Track performance Quantify costs/performance impact Evaluate results Discuss improvement expectations and initial performance measures Enhance measures and Obtain expertise, resources, and solution commitment

R M Commitment CRI EXECUTE IMPLEMENT SOLUTION PROCESS Create and manage change: Ensure stakeholder participation Develop action plans

Anticipate and plan for potential problems Implement the change Measurement

DESIGN/ SELECT BEST SOLUTION ANALYZE Search for the problems most likely cause(s), refine and test the hypothesis: Collect quantitative/qualitative data Develop performance measures Interpret data, analyze gap Use analytical tools to determine and verify most likely cause Assess support for solution development

Identify the best solution, the risks involved, and the commitment to change. Refine/integrate measures of success with solution criteria Generate alternative solutions and determine impact on stakeholders Identify risks associated with each solution Determine best solution vs. criteria Assess commitment to solution 35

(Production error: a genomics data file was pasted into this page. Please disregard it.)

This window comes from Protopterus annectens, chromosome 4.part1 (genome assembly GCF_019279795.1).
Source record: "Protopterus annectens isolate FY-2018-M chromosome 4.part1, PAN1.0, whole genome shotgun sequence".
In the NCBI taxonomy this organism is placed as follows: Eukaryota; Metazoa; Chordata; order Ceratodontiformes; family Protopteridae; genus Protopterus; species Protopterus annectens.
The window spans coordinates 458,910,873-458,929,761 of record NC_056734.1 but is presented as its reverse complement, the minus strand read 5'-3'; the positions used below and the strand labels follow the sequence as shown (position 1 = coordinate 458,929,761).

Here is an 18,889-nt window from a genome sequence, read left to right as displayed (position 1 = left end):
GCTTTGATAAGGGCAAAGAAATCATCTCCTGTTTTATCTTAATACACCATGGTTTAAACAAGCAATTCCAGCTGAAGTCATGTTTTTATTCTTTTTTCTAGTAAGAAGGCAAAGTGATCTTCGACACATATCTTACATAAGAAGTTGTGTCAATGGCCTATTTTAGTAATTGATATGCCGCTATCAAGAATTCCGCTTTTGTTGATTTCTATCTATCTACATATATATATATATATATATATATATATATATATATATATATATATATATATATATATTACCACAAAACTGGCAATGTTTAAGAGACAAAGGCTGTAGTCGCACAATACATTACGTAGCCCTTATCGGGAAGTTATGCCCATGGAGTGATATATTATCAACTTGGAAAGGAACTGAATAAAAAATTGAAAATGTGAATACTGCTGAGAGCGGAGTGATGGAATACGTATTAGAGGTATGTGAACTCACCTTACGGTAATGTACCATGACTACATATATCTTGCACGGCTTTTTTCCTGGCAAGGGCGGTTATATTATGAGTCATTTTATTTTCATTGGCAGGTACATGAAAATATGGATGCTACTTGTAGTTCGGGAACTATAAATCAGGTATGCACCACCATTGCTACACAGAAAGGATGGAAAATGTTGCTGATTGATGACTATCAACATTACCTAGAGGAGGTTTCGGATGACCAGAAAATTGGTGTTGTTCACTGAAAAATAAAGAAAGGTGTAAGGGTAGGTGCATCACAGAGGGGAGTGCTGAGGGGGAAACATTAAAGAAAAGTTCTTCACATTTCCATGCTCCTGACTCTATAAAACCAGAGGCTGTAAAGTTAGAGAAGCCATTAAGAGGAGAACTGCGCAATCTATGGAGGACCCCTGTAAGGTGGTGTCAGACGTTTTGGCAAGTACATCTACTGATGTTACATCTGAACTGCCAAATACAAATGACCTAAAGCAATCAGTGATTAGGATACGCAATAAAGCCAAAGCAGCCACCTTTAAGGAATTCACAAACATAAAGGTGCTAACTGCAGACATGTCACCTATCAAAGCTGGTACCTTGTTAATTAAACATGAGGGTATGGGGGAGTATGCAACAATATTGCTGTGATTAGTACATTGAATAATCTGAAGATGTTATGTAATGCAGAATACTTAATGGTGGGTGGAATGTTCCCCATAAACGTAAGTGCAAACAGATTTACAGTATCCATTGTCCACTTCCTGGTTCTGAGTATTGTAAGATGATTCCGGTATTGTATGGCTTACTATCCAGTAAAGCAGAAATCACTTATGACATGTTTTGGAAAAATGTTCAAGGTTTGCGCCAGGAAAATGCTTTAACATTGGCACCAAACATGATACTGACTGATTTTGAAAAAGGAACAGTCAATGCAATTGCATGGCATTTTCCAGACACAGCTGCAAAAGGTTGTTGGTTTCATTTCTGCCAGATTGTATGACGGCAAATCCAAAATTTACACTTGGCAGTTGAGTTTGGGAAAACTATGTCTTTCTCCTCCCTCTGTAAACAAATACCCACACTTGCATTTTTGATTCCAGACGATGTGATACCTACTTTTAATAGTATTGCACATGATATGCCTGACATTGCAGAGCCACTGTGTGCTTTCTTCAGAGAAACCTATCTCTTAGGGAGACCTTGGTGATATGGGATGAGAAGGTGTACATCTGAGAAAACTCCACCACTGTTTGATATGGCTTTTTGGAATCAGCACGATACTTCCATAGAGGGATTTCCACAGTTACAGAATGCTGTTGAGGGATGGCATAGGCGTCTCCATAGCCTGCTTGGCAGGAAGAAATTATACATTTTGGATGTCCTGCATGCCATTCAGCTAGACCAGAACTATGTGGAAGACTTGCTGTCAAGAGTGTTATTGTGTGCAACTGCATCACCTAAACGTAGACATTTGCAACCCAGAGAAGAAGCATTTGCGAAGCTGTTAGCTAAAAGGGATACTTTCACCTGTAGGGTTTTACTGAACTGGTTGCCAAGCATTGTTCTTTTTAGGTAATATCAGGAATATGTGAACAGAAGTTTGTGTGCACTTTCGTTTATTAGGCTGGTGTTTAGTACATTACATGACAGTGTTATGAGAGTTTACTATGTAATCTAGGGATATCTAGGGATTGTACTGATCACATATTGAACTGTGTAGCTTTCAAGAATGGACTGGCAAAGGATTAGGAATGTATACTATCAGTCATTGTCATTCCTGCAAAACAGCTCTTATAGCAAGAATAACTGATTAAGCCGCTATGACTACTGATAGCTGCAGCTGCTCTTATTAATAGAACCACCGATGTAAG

R M Overcoming the Obstacles Recognize hazards Develop programs to manage hazards Implement programs in a timely and effective manner 36 R M Priority Planning Make a compelling case relative to Risk Consequences or severity Probability

Cost of making change Benefits of making change 37 R M Identifying Actions Data Analysis to measure progress Incident/Accident Reporting and Investigation Inspections, Surveys SRM Claims Reports

Property Inspections Roof Inspections Safety Rules Employee Orientation Identifying Priorities 38 R M Loss Prevention is a reflection of your organizations philosophy towards safety at all levels of management and staff. 39 R M